Criminal syndicate deepens woes of South Africa’s Transnet
A criminal syndicate has siphoned up to Rand (ZAR) 50 million (US$2.66 million) in kickbacks by running a “ghost train” operation at South Africa’s rail and ports operator Transnet, according to reports.
The scam has added to the group’s deepening financial woes. Last month,Transnet reported a ZAR5.7 billion loss for the year to 31 March 2023 against a ZAR5 billion profit the previous year, while its freight rail business delivery volumes decreased by 13.6% during the period.
The drop in business is attributed to various reasons, including poor management, idle locomotives and cable theft. Several mining companies have worked around the problems plaguing Transnet by transporting their minerals by road instead. The Minerals Council, which represents South Africa’s most locally operating mining companies, estimates poorly run ports and freight-rail lines may have cost the country up to R150 billion in exports last year.
Public Enterprises Minister Pravin Gordhan has committed to improving Transnet’s performance. “The deterioration in its operational and financial performance will be stopped,” he said. “Nothing will be allowed to get in the way of the effective implementation of a radical plan.”
Transnet’s problems have placed much of South Africa’s GDP at risk as companies are increasingly unable to import and export goods, said asset manager Stanlib’s chief economist Kevin Lings when speaking at Morningstar’s Investment Conference 2023.
“The South African economy is a massively open economy, effectively beholden to the world in terms of economic growth,” Lings said.
South Africa’s imports and exports combined comprise 68% of the country’s GDP, effectively meaning that ZAR3.1 trillion of ZAR4.6 trillion of GDP depends on Transnet.
The output of South Africa’s productive sectors, such as mining and manufacturing, has been flat over the past 20 years while retail spending has grown massively. making the country highly dependent on imports for many of its basic needs.
A study by consultancy GAIN Group suggested that South Africa’s economic growth of 0.5% for 2023 could have been over 10 times higher at 5.4% had Transnet operated at full capacity. The impact would have been even deeper if commodity prices remained close to their 2022 highs.
The calculated cost to the South African economy includes the failure to achieve potential exports, the impact of inefficient logistics resulting in higher costs, and other indirect impacts from lost revenue on the economy.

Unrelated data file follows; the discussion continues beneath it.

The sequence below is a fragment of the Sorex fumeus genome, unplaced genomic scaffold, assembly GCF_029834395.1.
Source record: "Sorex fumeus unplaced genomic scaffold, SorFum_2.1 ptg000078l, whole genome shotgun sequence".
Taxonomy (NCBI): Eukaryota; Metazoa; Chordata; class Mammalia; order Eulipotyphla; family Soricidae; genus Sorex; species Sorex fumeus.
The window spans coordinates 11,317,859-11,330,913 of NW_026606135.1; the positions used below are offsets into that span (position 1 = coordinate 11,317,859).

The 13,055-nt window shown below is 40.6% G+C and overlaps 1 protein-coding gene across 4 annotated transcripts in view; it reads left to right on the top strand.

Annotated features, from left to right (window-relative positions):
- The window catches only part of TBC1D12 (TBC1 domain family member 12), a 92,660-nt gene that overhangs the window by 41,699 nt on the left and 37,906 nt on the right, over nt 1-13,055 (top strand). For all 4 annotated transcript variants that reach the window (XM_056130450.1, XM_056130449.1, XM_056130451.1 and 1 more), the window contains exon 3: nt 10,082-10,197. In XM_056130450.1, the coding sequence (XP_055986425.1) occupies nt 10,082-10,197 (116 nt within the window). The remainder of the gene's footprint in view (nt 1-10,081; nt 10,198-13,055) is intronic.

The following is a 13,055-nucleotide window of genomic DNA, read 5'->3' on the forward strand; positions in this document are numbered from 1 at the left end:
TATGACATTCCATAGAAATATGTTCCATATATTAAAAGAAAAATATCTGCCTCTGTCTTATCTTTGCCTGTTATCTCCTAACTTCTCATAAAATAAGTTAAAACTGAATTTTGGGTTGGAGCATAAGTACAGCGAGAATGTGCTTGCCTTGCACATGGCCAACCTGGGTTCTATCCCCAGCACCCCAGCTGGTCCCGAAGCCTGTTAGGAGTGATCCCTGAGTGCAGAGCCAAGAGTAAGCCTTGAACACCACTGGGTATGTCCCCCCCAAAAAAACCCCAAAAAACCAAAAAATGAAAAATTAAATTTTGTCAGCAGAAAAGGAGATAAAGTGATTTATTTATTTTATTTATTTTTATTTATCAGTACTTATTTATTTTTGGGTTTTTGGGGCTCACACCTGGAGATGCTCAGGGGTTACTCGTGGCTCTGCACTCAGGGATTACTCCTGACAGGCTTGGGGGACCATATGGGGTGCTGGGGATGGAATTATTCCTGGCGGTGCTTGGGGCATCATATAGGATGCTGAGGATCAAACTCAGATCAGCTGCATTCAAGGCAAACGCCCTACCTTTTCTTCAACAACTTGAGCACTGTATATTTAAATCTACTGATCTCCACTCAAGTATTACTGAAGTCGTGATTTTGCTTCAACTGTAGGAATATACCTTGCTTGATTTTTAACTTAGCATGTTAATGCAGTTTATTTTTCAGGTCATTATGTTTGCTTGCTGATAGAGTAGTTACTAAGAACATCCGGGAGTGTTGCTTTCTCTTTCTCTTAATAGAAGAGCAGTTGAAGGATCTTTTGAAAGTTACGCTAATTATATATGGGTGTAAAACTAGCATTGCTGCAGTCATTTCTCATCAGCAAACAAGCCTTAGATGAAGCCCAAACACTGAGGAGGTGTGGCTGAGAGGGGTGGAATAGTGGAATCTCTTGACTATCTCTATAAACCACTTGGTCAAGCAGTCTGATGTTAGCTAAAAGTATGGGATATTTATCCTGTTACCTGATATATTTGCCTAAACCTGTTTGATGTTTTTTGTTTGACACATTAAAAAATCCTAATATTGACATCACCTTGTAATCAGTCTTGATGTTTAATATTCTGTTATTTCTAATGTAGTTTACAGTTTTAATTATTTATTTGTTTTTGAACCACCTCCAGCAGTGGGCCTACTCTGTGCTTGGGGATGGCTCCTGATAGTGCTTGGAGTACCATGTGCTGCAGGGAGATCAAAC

No digital euro for at least two years, says ECB’s Lagarde
A digital euro is at least two years away, the European Central Bank’s (ECB) president Christine Lagarde told lawmakers as she sought to address privacy fears arising from the central bank digital currency (CBDC).
The ECB is due to take major decisions over whether to press ahead with preparations for the CBDC in the coming weeks, but many members of the European Parliament – who would need to sign off on the plans – appear sceptical.
“It’s not until later in October that the [ECB] Governing Council will decide whether we can move ahead with more piloting of the project,” Lagarde told members of the EU Parliament's Economic and Monetary Affairs Committee. “The pilot will probably take us another two years, at least, before it’s the final say.”
If “we can address all the conspiracy theories that abound about this – as if Big Brother was going to suddenly determine what you buy, when you buy it and how restricted it should be – then I think it would be characterized as a success,” Lagarde said, adding that the digital euro will need to offer privacy without full anonymity, and be user-friendly, free and universal.
ECB Board Member Fabio Panetta has previously promised there will be no decision taken to issue until lawmakers and the bloc's member governments agree on legislation to set out privacy measures for the CBDC, and they still have plenty of qualms.
“How do you check all the major privacy concerns if you ask for transaction and holding limits, and identification, with the consequence of total traceability?” German centrist lawmaker Nicola Beer asked Lagarde referring to ECB plans intended to curb money laundering and stop large CBDC holdings from upending the commercial banking system. “Will this not hinder the acceptance of the digital euro?”
Last month, the parliament announced that the digital euro law will be shepherded through the parliament by Germany's Stefan Berger, an architect of the EU’s crypto licensing law Markets in Crypto Assets Regulation (MiCA).
Asian Infrastructure Investment Bank opens first overseas office in Abu Dhabi